read in context of the entire claim and in light of the specification as understood by a
person of ordinary skill in the art. Phillips v. AWH Corp., 415 F.3d 1303, 1311-19 (Fed.
Here, claim 1 includes references to “a longitudinal direction” or
“longitudinally.” (‘729 Patent at 8:45, 47, 51, 56.) The Court finds that, on the current
record, the proper interpretation of “transversally” is unclear, particularly because the
contrasting references to items located “longitudinally” or to the “longitudinal direction”
do not easily lend themselves to a single definition. 3
Polyform does not argue for a particular meaning for the term “transversally,” but
instead contends that it would succeed under any possible definition. Polyform points to
the following photo of one of Xtreme’s products:
Claim 1 of the ‘729 patent uses the terms “longitudinally” or “longitudinal direction”
four times: the connector ties together the “foam panels in a spaced and parallel relationship
along a longitudinal direction,” (‘729 Patent at 8:44-45); the anchor members are “embedded
longitudinally” within the foam panels, (id. at 8:46-48); the head piece extends from the anchor
members’ extremities “along the longitudinal direction,” (id. at 8:49-51); and finally, the
connector connects the anchor members together “longitudinally,” (id. at 8:55-57). Based on the
current record and arguments, and viewing all of these references together, the Court cannot
determine which direction “longitudinal” refers to in the ‘729 patent.
(Skalko Decl. ¶ 24.) Polyform contends that A, B, and C in the photo are all “terminal
surfaces,” and that “terminal surface (A) extends in the left (horizontal) direction;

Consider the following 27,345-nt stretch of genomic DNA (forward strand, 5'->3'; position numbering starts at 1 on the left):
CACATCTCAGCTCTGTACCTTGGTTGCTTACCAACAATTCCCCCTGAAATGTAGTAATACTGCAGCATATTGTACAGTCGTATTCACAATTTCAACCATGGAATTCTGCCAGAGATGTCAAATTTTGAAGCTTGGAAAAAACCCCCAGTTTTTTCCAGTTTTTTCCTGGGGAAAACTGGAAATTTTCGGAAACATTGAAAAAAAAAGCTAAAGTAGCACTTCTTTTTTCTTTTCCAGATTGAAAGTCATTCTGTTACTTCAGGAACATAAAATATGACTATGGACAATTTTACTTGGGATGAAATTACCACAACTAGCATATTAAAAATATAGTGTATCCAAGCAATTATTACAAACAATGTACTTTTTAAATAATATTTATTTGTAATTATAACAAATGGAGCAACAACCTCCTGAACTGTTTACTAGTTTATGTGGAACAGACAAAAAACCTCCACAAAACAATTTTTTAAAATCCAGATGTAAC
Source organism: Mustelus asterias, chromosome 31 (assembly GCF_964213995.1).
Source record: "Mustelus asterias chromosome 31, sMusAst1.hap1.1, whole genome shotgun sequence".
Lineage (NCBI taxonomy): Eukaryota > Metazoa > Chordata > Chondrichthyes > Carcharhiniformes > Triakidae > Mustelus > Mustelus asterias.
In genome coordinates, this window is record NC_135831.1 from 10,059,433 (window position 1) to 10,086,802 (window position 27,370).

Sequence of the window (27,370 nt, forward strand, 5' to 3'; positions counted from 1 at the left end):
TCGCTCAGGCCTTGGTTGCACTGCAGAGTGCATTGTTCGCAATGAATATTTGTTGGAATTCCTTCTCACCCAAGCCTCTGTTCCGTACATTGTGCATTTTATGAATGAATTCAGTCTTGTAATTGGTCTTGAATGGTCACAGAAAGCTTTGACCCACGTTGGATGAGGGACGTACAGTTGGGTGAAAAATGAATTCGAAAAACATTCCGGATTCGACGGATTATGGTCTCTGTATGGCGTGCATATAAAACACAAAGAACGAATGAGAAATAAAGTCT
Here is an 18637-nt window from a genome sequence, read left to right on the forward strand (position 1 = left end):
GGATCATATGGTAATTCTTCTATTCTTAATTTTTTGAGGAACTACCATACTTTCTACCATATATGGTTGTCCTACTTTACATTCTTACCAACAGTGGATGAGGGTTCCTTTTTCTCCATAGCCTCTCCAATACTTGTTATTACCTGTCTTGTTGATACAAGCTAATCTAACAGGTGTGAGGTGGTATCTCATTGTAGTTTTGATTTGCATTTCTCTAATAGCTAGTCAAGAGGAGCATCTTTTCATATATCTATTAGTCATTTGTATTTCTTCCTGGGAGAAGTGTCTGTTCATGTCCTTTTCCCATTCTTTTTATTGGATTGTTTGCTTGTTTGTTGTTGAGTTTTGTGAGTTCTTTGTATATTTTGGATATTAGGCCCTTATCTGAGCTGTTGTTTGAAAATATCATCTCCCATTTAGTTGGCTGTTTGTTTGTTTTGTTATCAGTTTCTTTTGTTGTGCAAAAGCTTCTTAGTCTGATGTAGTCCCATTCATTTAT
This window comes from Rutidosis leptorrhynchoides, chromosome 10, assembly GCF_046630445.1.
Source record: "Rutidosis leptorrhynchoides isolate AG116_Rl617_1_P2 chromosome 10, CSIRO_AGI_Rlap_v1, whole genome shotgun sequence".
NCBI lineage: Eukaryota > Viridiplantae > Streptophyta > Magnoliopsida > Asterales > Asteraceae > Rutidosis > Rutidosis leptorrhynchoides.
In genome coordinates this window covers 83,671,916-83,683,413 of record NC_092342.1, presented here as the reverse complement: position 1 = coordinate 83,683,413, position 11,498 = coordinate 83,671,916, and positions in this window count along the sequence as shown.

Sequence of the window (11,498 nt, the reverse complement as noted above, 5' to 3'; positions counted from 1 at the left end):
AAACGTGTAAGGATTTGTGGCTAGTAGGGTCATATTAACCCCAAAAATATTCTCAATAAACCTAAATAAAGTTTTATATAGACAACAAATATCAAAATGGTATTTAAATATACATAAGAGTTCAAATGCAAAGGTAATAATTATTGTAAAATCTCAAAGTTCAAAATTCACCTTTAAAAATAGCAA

terminal surface (B) extends in the vertical direction; terminal surface (C) extends in the
right (horizontal) direction.” (Id.)
The Court, however, does not find the infringement analysis as clear as Polyform
suggests. For example, none of the terminal surfaces discussed ((A), (B), or (C) in the
image above) extend inwardly or outwardly along the wall – they maintain the same
vertical plane – and thus, if extending transversely (as opposed to longitudinally) requires
that a terminal surface extend inward or outward (crossing the upward movement of the
head piece), Xtreme’s product may not contain a qualifying “terminal surface.”
Additionally, the terminal surfaces in Xtreme’s product do not extend outward in any
direction beyond the width of the anchor member throughout the wall; instead, they
maintain the same dimensions throughout the wall. 4
(See Decl. of Cooper Stewart
(“Stewart Decl.”), Exs. C & D, June 19, 2017, Docket No. 22.)
Relatedly, Xtreme argues that claim 1’s inclusion of the word “and” in “extending
transversally and along a portion of” the top or bottom wall surfaces means that the
“extending transversally” and “along a portion” of the wall surface are two distinct